For the first four or five months of the season, the pitching staff carried the Yankees. The offense was nonexistent and the guys on the mound had to do all the heavy lifting. That same pitching staff has faltered in recent weeks — Chad Jennings did a great job breaking down the rotation’s recent performance yesterday — perhaps because they’re running out of gas after having so little margin for error earlier in the year. I imagine having to throw something close to a shutout every five days can wear on a pitcher.
The Yankees did not acquire a starter at the trade deadline — they did try to acquire Dan Haren last weekend, but to no avail — so they have had to improvise down the stretch. Since CC Sabathia, Hiroki Kuroda, and Andy Pettitte are locked into starting spots no matter what and Ivan Nova pitched more than well enough in July and August to remain in the rotation, Phil Hughes was the odd man out. And deservedly so, he’s been terrible all year.
Unfortunately, the alternatives weren’t all that great. David Phelps (forearm), Vidal Nuno (groin), and Michael Pineda (shoulder) were all hurt, leaving David Huff as the only option. He pitched well in a handful of long relief appearances against last place teams but got destroyed by the Red Sox in his only start, so the Yankees opted to put Hughes back in the rotation with a twist — he and Huff would work in tandem. We saw it against the Orioles last week and Joe Girardi indicated over the weekend the tandem would remain intact.
The whole idea of a tandem starter system is to limit each guy’s exposure. The Yankees are cool with Hughes and Huff going through the lineup once (or once and a half), but the second and third times through are a concern. This calls for some obligatory stats, so here is what Hughes has done each time through the order:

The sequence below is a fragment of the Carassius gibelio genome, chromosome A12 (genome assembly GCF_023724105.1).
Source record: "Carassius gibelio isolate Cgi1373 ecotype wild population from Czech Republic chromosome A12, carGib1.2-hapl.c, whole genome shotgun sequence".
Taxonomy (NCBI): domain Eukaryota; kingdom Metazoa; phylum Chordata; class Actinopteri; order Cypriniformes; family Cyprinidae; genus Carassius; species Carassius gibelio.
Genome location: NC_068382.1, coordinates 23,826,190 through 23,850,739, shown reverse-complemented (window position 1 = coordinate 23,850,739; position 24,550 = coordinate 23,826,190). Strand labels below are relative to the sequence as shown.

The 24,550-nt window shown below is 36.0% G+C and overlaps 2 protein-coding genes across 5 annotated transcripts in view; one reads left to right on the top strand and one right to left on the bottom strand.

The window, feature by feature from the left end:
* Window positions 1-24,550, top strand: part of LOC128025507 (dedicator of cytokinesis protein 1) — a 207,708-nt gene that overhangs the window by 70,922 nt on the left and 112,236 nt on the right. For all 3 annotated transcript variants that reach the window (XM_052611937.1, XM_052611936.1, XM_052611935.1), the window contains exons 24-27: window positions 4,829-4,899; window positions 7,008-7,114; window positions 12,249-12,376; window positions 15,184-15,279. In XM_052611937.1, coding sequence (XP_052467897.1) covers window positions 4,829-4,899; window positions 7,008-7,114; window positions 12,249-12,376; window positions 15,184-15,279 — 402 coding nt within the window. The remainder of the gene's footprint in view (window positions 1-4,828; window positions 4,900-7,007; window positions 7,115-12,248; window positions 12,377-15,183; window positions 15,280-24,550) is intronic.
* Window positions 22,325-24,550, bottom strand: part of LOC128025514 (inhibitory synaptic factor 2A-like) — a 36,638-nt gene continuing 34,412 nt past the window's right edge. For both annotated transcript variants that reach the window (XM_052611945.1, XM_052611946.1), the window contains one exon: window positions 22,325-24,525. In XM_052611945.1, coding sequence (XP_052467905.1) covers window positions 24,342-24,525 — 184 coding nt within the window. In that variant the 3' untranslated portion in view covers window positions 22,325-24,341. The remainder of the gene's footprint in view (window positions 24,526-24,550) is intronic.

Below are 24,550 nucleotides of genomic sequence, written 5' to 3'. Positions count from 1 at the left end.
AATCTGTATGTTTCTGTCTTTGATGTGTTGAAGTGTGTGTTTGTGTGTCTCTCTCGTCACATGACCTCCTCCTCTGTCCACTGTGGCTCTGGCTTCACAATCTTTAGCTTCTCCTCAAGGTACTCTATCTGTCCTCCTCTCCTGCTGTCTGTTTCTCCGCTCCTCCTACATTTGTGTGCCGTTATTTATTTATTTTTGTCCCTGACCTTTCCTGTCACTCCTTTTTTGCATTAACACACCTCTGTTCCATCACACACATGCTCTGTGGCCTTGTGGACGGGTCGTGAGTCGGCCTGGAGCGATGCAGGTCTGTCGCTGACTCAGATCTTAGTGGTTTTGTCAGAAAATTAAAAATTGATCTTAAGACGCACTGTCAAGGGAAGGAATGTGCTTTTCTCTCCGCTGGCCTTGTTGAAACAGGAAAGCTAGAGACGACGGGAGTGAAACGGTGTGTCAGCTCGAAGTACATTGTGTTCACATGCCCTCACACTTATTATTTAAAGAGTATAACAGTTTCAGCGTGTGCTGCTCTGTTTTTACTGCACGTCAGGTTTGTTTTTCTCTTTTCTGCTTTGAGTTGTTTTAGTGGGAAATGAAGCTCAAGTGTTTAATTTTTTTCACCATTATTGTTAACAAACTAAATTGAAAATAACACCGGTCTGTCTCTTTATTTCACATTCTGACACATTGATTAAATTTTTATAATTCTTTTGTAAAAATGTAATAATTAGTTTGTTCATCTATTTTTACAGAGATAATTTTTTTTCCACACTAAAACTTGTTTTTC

|1st PA in G, as SP||130||1168||107||268||64||6||27||89||250||2.81||.254||.312||.402||.305||92|
|2nd PA in G, as SP||128||1116||144||270||53||3||44||83||204||2.46||.269||.329||.459||.294||110|
|3rd PA in G, as SP||119||765||116||196||41||1||38||54||124||2.30||.282||.334||.507||.292||123|
|4th+ PA in G, as SP||22||37||0||5||0||0||0||0||4||.135||.135||.135||.152||-26|
Now here is what Huff has done each time through the order:
|1st PA in G, as SP||53||481||52||125||24||2||16||38||57||1.50||.287||.342||.462||.297||93|
|2nd PA in G, as SP||53||465||69||128||38||6||10||32||57||1.78||.303||.354||.492||.328||103|
|3rd PA in G, as SP||48||314||55||91||29||0||15||22||35||1.59||.314||.364||.569||.317||122|
|4th+ PA in G, as SP||7||20||3||5||0||0||2||4||2||0.50||.313||.450||.688||.250||171|
This isn’t an apples-to-apples comparison statistically. Going through the lineup the first time as a starter is different than doing it as a tandem starter. As a starter, you need to hold something back — usually the pitcher’s third pitch — to get through the lineup the second and third time. As a tandem starter, you can go all-out right out of the chute. There’s no reason to hold anything back because the other guy is coming out of the bullpen in an inning or two. It’s more of a reliever mentality and that would improve a guy’s performance, at least in theory.
The tandem starter idea sounds great on paper but it’s difficult to pull off most of the season because roster spots are limited. Using two pitchers to fill one rotation spot means either the bullpen or bench is going to be short. That isn’t an issue for the Yankees now because rosters are expanded, so Hughes and Huff can tag-team the fifth starter’s spot without leaving any other part of the team shorthanded. Girardi used each guy for three innings in Baltimore last week and the result was six combined innings of two-run ball, better than anything either Hughes or Huff could do on their own.
Now, the danger of using a tandem starter system is that you may be replacing an effective pitcher with an ineffective pitcher for no good reason. Who knows, maybe Hughes would have fired off five more scoreless innings had he stayed in the game against the Orioles. The more relievers you use in a game, the more likely you are to run into someone who just doesn’t have it that day, and that could be very costly. Same thing with the tandem starter system; the guy coming out of the ‘pen might be less effective than the guy who just left the game. That’s the risk.
Even though the Yankees were off yesterday and are off again next Monday, they can’t use the schedule to skip the Hughes/Huff rotation spot. If they could, I’m sure they would. The best they can do is push it back a day or two, but at this point they’re better off keeping everyone on turn to give the three veteran guys get an extra day of rest late in the season. By themselves, Hughes and Huff are obviously below-average big league starters. When smushed together in tandem system, they might actually be pretty good because they won’t have to go through a lineup multiple times. Considering the alternatives, it’s the best option the Yankees have.